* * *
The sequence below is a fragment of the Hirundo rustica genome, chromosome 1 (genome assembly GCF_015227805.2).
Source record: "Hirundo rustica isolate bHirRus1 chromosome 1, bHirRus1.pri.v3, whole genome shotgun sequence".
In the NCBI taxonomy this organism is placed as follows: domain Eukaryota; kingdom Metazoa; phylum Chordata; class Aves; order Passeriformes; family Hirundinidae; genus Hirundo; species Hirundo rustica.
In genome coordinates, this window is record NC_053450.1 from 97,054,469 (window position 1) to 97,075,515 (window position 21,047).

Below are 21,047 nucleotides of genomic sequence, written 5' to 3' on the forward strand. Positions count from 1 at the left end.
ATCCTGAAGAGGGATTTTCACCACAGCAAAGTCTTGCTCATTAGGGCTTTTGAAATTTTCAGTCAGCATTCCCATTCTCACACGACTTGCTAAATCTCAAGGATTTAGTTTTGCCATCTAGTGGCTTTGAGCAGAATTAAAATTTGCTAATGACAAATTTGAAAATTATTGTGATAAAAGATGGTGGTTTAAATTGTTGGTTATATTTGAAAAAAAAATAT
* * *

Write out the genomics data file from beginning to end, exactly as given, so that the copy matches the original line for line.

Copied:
The sequence below is a fragment of the Hirundo rustica genome, chromosome 1 (genome assembly GCF_015227805.2).
Source record: "Hirundo rustica isolate bHirRus1 chromosome 1, bHirRus1.pri.v3, whole genome shotgun sequence".
In the NCBI taxonomy this organism is placed as follows: domain Eukaryota; kingdom Metazoa; phylum Chordata; class Aves; order Passeriformes; family Hirundinidae; genus Hirundo; species Hirundo rustica.
In genome coordinates, this window is record NC_053450.1 from 97,054,469 (window position 1) to 97,075,515 (window position 21,047).

Below are 21,047 nucleotides of genomic sequence, written 5' to 3' on the forward strand. Positions count from 1 at the left end.
ATCCTGAAGAGGGATTTTCACCACAGCAAAGTCTTGCTCATTAGGGCTTTTGAAATTTTCAGTCAGCATTCCCATTCTCACACGACTTGCTAAATCTCAAGGATTTAGTTTTGCCATCTAGTGGCTTTGAGCAGAATTAAAATTTGCTAATGACAAATTTGAAAATTATTGTGATAAAAGATGGTGGTTTAAATTGTTGGTTATATTTGAAAAAAAAATAT